Stormdancer by Jay Kristoff
In a world based off of feudal Japan and mixed with the steampunk vibe, the child of the Shogun’s greatest hunter embarks on a journey to find a fabled “thunder tiger” on the whim of said Shogun. As the hunters track down the thunder tiger, it attacks their airship and causes it to crash, but that is only after the father slices off the griffin’s wings, rendering it unable to fly. Now, the heroine, Yukiko, has a gift where she can meld minds with animals. As the ship is crashing, she mind melds with the griffin and they save each other from death (even though the thunder tiger hates her). Because this world is based on honor, the hunter faces death for losing the thunder tiger, as well as rogue ronin are attempting to overthrow the Shogun. And lest we forget, there are the Guildsmen, the purveyors of the source of power in this world have their own schemes.
Buruu the thunder tiger is awesome. Mr. Kristoff created this wonderful mythical creature that is not only deep, but also very humorous. Yukiko and Buruu’s connection is really a joy to read and Buruu is very witty for an “animal.” I really enjoyed reading their growth and reliance on one another to survive. It was organic and natural, but also had that layer of respect to each other. I dig it.
I loved the Japanese steampunk world Mr. Kristoff created. Sure, I don’t know enough about Japanese culture (and many internet trolls say that of the author…), but it wasn’t overtly jarring to read. Yeah, some of the terms needed to be Googled (thankfully there is also a dictionary in the back of the book of Japanese terms), but I thought it was cohesive enough, and detailed enough to get a true understanding of the world. I liked the Mr. Kristoff went all out with his Japanese world, using terms, clothing, myths, legends, titles. I like seeing something different like that. Really made the story stronger.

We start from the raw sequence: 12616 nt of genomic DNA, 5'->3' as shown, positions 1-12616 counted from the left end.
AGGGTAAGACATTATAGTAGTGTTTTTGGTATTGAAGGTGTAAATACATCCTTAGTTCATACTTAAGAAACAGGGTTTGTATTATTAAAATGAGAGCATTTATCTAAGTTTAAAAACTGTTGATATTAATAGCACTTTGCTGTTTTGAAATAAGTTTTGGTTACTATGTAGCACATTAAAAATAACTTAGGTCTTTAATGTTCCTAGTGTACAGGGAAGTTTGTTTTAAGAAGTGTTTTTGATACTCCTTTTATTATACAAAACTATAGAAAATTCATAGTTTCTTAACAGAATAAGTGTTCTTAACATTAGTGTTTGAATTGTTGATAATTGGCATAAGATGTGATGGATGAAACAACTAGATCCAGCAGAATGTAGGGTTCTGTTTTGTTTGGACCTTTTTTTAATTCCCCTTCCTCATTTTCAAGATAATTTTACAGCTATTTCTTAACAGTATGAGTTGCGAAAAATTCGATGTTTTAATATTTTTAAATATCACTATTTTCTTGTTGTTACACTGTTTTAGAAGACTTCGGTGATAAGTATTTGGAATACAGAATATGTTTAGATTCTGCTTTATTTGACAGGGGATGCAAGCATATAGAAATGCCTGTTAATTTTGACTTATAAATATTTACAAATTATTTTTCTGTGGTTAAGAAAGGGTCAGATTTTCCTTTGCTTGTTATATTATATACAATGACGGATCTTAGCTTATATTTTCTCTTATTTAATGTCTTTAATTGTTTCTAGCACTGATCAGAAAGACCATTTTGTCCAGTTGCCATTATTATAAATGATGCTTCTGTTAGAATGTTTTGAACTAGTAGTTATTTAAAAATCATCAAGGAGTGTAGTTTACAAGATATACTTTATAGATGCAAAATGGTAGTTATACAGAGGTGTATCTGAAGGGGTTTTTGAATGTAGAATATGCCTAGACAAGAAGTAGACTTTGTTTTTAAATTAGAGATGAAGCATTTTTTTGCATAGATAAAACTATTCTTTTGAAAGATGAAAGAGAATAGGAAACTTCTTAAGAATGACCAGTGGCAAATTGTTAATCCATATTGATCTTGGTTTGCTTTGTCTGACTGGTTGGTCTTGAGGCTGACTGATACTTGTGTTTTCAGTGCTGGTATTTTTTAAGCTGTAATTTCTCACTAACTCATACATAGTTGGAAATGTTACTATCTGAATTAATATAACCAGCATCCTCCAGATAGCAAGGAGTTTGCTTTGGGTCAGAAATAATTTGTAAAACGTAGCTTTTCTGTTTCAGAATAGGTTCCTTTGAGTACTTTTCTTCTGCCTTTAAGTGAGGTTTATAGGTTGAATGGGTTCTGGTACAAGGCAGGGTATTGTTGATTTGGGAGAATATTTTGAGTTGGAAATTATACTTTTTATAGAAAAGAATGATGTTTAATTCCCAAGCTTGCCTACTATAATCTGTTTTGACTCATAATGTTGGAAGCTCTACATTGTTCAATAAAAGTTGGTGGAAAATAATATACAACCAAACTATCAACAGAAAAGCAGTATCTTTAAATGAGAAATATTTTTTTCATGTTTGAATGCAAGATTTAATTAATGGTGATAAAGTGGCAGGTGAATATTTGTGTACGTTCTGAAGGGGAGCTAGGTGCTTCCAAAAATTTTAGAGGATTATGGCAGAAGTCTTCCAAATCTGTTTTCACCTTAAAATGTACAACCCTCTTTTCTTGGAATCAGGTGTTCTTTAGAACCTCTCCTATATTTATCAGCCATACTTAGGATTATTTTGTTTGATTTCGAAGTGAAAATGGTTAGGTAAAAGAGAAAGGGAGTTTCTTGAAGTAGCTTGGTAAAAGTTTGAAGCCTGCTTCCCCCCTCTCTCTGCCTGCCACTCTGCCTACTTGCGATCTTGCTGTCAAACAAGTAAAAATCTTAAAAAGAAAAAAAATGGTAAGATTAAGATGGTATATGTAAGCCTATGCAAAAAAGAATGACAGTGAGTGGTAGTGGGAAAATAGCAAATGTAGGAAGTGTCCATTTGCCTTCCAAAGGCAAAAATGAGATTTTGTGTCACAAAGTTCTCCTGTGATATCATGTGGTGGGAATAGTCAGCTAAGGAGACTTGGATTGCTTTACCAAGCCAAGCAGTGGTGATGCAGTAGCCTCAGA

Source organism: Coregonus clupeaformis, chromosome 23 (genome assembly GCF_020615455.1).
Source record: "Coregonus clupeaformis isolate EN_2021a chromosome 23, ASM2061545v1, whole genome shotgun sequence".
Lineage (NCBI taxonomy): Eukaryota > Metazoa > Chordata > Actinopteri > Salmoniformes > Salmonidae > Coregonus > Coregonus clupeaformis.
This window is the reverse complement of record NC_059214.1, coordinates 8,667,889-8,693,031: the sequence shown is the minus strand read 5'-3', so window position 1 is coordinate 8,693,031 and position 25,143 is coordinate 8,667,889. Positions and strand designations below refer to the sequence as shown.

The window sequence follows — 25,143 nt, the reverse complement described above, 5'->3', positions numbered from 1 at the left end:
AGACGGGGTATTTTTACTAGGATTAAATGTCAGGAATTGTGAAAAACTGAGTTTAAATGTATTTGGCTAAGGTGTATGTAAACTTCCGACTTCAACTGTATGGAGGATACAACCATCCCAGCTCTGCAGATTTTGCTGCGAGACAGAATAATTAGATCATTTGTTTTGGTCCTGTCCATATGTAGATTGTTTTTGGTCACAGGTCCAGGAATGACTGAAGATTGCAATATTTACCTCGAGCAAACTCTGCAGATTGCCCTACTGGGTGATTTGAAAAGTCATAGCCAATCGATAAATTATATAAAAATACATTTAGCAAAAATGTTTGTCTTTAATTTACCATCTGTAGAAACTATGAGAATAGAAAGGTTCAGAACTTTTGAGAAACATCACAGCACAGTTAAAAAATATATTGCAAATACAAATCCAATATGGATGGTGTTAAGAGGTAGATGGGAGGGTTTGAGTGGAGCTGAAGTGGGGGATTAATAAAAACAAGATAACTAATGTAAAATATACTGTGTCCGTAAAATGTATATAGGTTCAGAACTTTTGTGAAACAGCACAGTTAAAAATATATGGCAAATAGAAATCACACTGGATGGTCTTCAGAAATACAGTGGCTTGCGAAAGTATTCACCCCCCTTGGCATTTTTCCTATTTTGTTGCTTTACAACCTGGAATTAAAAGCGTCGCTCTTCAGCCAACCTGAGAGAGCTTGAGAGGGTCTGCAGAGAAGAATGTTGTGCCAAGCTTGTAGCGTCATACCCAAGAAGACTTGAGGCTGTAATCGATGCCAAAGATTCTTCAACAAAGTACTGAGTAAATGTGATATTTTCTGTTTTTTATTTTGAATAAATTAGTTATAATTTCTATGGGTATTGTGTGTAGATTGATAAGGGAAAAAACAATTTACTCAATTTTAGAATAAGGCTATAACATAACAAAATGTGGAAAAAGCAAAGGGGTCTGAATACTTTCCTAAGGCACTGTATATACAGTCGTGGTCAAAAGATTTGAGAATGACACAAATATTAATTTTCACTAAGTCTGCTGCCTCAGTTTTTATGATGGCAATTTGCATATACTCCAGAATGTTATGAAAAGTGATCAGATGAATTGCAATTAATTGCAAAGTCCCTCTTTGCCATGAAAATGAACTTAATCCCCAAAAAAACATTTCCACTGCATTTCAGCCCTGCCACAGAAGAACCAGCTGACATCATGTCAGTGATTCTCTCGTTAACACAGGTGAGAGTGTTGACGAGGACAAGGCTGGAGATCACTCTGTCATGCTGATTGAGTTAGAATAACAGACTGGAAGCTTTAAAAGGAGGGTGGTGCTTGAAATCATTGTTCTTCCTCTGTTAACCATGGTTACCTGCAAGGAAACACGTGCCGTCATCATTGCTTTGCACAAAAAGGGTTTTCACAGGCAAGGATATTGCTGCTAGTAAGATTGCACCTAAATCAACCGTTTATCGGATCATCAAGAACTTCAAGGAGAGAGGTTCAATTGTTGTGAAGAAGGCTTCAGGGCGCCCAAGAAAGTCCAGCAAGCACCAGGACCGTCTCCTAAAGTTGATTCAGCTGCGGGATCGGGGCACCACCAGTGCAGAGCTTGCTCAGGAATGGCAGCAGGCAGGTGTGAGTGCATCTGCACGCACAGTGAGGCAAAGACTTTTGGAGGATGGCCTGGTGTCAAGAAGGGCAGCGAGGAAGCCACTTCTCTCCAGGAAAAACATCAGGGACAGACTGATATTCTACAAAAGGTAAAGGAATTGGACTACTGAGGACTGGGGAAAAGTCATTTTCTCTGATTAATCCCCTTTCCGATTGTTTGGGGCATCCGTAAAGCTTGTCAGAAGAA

I really enjoyed the vibe given from the chi (the source of power), as it is both energizing the world, but also used as a drug. Very cool stuff. I definitely loved the Guildsmen. These people wear suits of metal (called their skin) and are basically robots. I thought it was a cool idea to have the character of Kin learn his history isn’t exactly the correct path.
The writing is very fast-paced (a staple of Kristoff’s) and easy to read. The action was action-y and the dialogue neat. Though there were some flow-y prose in certain points of the story, but I enjoy that (I know others might not)
But the best thing is obviously Yukiko. I love me some hardnosed badass chicas. Yukiko has a temper, but also grounded in every which way. She’s smart, witty, loyal, and overall, just a fun character. Obviously her connection with Buruu is amazing, but I also found her connection (or early lack-there-of) with her father to be a true reflection of the setting and the world they inhabit. It started as one thing and then ended completely different, far away from what I would have expected to see. Very well done.
What doesn’t work:
Personal preference alert: I hate hate hate hate hate hate 3rd person omniscient POV. I just can’t do it. I dislike going back and forth between characters in consecutive paragraphs. I much prefer a set POV for each scene. Granted, Mr. Kristoff did a great job of maintaining voice of characters when switching to and from, but I just can’t get into it.
Even though this is Adult with YA crossover, one thing I really didn’t like was the “green-eyed samurai” love interest for Yukiko. It felt shoehorned into the story and I could have done without it, or at least made it a slower burn.
One thing I can also agree with some of the other reviews out there is that it takes quite a long time to get the story off the ground. It takes about 100 pages before we meet the thunder tiger. Now I understand the need to set the story up, but I think some of the earlier chapters could have been tightened to get to the best part of the story and that is Yukiko and Buruu.
4 out of 5